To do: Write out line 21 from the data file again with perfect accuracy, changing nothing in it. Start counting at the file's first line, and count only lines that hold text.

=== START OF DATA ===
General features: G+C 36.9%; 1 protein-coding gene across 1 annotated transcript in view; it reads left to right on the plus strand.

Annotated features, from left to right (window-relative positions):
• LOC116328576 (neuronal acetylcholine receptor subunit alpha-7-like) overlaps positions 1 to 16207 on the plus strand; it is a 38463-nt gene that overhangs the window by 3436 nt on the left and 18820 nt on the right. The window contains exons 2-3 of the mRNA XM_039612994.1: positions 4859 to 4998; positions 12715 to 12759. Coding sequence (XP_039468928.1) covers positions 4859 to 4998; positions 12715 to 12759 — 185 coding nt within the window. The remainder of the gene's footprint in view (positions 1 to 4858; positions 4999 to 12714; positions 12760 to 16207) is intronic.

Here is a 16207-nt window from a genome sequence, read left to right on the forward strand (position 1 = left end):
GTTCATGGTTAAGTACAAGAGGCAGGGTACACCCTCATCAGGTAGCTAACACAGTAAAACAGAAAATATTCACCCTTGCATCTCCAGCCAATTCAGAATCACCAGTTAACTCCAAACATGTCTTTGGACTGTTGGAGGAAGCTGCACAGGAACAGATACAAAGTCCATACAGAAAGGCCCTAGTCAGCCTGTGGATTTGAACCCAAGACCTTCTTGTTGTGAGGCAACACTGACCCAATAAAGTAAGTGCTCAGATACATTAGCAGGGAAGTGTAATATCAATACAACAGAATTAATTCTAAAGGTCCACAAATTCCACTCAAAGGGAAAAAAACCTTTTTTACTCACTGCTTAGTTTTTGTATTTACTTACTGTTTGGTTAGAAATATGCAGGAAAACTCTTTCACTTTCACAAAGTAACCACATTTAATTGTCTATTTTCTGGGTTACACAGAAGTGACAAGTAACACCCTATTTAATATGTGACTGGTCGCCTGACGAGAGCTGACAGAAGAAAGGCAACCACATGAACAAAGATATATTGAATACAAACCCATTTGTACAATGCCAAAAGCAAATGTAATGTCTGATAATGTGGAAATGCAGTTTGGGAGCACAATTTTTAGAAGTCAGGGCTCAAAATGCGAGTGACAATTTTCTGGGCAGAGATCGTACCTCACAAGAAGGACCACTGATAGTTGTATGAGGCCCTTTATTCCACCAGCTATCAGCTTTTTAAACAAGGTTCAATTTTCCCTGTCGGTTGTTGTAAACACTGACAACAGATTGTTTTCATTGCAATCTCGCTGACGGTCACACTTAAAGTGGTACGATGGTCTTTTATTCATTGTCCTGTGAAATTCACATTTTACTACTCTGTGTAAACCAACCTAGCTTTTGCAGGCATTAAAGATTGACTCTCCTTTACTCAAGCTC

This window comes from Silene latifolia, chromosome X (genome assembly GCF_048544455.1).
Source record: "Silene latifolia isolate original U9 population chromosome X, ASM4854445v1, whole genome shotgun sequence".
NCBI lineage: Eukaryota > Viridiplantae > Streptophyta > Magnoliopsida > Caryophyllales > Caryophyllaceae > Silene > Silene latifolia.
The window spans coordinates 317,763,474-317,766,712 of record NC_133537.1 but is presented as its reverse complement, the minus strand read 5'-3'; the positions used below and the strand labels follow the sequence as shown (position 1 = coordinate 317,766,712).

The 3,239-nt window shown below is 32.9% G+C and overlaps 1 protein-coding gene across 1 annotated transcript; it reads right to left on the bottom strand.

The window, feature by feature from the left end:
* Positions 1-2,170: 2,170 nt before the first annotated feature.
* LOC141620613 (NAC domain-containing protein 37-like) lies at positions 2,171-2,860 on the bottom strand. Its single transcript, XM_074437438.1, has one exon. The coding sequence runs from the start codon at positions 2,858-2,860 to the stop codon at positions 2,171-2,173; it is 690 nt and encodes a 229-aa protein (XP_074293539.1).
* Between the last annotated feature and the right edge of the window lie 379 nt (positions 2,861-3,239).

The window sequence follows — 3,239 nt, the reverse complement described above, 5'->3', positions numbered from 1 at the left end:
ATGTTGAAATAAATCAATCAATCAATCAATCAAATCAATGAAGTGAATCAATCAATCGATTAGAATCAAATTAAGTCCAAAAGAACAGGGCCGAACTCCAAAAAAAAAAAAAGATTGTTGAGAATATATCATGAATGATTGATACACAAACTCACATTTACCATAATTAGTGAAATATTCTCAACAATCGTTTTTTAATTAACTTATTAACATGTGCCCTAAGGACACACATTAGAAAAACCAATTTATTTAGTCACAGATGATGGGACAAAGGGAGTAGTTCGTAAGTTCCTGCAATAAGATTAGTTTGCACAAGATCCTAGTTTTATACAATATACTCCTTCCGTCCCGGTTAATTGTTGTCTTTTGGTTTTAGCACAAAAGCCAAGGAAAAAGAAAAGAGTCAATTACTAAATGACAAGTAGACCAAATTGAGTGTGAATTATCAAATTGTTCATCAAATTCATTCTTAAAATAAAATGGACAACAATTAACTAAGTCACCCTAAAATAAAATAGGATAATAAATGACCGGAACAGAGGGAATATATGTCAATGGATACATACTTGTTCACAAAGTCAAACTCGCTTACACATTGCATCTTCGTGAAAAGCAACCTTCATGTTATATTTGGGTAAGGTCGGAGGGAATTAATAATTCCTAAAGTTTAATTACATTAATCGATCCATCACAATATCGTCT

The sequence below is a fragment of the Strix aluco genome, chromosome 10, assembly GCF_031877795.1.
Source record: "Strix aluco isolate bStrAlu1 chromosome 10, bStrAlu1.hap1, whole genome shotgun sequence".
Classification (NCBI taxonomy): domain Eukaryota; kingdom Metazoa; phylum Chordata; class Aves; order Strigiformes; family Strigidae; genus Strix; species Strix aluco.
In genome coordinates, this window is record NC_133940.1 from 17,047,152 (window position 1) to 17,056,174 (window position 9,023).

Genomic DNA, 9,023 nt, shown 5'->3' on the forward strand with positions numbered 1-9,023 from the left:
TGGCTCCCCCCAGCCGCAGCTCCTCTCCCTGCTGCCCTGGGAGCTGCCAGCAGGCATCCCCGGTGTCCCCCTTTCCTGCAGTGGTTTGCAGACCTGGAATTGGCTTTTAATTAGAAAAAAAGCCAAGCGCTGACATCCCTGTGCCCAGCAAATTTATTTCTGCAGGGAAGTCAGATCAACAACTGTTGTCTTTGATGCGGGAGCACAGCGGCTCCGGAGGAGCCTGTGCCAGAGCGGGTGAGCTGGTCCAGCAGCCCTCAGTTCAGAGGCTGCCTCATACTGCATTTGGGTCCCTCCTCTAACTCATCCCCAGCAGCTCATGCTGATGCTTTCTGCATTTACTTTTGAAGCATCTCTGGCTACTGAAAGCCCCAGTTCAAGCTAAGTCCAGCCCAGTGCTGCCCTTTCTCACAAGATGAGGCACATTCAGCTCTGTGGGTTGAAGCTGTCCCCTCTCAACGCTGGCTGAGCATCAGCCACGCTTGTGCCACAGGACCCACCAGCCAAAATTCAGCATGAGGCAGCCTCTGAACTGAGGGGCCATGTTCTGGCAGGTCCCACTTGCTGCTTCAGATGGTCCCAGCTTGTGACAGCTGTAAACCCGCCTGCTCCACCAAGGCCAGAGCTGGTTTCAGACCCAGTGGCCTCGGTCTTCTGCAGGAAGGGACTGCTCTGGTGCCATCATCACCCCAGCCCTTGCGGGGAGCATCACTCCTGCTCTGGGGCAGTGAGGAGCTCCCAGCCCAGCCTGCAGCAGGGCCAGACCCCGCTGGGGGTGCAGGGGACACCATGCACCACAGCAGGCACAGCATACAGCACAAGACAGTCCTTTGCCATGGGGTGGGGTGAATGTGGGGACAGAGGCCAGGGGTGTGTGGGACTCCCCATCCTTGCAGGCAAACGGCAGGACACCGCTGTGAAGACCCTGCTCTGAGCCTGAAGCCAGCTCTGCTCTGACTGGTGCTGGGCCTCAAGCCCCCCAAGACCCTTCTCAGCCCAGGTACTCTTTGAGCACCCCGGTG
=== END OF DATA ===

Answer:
Genomic DNA, 9,023 nt, shown 5'->3' on the forward strand with positions numbered 1-9,023 from the left: